In a post back in September, I quickly summarized the abnormalities that can occur with chromosomes as a whole (such as deletions, insertions, transversions, etc). There is so much more to learn (more than I could possibly put into one blog post), because the way chromosomes behave, depends on their structure and DNA sequence. For instance, genes with the same DNA sequence will behave differently depending on where they are located on a chromosome as well as the effect of the surrounding DNA sequence.
So how exactly is the immense length of DNA compacted into a chromosome? Let’s take a DNA sequence and see just how it makes up a chromosome. A single molecule of DNA spools around histone protein cores forming bead like structures called nucleosomes. Between each nucleosome is a sequence of DNA termed “linker DNA.” The amino acids associated with histones are lysine and arginine. The super coiled form is compacted and can be visualized as a karyotype in laboratory testing.
The centromere is the connection point of the duplicated chromosome, while telomeres are the endpoints. The short arm of the chromosome is termed “p” and the long arm of the chromosome is termed “q.” If we take these two chromosome arms into consideration, there are three types of chromosome morphology:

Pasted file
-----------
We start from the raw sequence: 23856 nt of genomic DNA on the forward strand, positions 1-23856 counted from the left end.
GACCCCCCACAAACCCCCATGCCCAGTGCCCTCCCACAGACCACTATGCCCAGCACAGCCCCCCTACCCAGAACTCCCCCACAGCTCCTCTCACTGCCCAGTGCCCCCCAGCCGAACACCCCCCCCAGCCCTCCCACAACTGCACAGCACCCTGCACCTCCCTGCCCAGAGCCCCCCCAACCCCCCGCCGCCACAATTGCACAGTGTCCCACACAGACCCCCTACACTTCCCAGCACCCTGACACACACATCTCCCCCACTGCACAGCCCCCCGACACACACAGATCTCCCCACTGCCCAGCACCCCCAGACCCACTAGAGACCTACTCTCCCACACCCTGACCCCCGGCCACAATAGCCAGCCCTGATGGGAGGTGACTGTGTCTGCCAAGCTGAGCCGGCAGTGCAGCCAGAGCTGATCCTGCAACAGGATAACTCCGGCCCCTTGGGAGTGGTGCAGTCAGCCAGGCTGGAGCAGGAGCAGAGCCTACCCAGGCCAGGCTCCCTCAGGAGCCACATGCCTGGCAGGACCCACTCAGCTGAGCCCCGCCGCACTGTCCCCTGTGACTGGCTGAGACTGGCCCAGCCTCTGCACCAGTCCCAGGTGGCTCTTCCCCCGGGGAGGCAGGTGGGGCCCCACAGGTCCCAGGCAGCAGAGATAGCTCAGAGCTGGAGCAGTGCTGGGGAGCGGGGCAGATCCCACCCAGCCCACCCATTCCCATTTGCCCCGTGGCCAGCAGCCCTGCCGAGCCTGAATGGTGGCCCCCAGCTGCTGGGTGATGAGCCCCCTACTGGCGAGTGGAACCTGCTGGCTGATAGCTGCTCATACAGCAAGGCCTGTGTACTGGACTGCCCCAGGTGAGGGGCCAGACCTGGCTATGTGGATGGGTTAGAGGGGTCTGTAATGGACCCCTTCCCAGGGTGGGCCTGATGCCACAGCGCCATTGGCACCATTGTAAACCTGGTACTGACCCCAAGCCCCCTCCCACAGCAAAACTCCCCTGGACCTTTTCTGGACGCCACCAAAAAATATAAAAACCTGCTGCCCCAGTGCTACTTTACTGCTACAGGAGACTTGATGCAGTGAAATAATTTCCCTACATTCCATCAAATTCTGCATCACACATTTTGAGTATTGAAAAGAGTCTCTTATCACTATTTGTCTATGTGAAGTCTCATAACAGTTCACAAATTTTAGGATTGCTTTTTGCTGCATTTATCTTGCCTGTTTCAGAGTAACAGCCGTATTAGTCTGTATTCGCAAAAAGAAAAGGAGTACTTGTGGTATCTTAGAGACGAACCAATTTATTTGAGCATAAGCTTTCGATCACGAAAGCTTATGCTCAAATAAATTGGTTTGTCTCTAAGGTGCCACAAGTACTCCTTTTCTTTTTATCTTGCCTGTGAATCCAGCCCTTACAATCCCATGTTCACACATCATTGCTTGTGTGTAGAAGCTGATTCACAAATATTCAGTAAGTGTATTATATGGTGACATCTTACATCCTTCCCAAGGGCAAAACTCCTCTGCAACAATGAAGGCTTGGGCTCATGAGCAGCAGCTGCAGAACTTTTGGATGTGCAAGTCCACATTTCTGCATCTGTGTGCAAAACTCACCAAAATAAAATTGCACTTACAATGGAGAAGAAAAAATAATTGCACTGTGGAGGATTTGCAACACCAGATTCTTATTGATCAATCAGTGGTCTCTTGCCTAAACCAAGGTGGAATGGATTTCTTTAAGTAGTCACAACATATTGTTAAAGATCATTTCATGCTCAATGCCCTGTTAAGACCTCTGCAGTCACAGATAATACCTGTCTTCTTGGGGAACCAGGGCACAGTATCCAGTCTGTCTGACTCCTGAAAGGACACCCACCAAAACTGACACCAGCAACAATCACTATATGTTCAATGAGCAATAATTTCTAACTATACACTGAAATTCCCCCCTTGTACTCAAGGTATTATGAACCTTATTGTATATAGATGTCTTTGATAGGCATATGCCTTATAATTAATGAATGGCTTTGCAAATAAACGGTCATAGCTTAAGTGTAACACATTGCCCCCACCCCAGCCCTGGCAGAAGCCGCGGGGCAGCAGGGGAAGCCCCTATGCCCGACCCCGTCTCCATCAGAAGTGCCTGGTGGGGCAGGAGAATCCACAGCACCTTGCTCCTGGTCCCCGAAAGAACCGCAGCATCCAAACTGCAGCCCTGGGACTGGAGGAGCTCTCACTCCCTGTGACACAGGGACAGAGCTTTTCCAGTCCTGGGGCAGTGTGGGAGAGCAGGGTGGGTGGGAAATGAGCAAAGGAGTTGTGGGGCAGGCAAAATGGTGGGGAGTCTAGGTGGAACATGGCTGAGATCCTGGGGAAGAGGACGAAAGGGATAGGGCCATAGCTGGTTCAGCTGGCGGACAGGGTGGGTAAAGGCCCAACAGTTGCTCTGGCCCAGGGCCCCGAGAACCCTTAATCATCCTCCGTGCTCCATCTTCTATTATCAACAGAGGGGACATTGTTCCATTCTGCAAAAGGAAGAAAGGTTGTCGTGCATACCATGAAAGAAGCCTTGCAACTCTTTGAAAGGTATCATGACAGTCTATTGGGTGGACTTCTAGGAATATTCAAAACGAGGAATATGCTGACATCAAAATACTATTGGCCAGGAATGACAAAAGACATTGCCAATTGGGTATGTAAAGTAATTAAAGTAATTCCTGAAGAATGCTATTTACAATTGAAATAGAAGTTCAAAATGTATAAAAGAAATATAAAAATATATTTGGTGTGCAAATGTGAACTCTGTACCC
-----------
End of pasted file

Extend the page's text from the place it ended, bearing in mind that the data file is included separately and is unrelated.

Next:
- Metacentric – Chromosome arms are equal in length
- Sub-centric – One arm is longer than the other
- Acro-centric / Telocentric – One arm is extremely small or even missing
Chromosomal Staining Methods
As I mentioned above the complete set of chromosomes for an individual can be visualized via a karyotype. I’ve listed a few of the ways this can be accomplished:
- G-Banding – Chromosomes are stained with giesma stains. The appearance differs based on the treatment of chromosomes prior to staining.
- Q-Banding – Chromosomes are stained with fluorescent dyes, quinacrine or quinacrine mustard. Q-Band staining is similar to G-banding in that the fluorescent regions represent the AT-rich regions of the chromosome.
- R-Banding – Results from heat treatment in a phosphate buffer followed by staining with Giesma dyes.
- C-Banding – Centromere staining that results from alkali treatment.
|TYPE OF BANDING||STAINING SUMMARY|
|G-Banding||· Geisma stain
· AT-rich regions stain darker than GC-rich regions
|Q-Banding||· Quinacrine fluorescent dye stains AT-rich regions|
|R-Banding||· Banding pattern is opposite G-banding|
|C-Banding||· Stains heterochromatic regions close to the centromeres
· Usually stains the entire long arm of the Y chromosome
So how do you exactly identify chromosomal location based on banding patterns?
In studying disease and mutation, we follow a specific type of nomenclature to designate the regions that are of interest to us. Let’s take for instance something like the 22q11.2 deletion. What do all of these numbers and letters mean? To quickly summarize, 22q11.2 deletion syndrome occurs from the deletion of a small piece of chromosome 22 at a location: q11.2
|22||· Chromosome 22|
|q||· Long arm of chromosome (q)|
|1||· Region 1|
|1||· Band 1|
|2||· Sub band 2|
So now, when we add in karyotope information you might see something like the following:
46, XY, del(8)(q21)
When you break it down, it states the patient is male (XY) and has a deletion in the long arm (q) of chromosome 8 at region 2, band 1
Translocation nomenclature can get a little more confusing: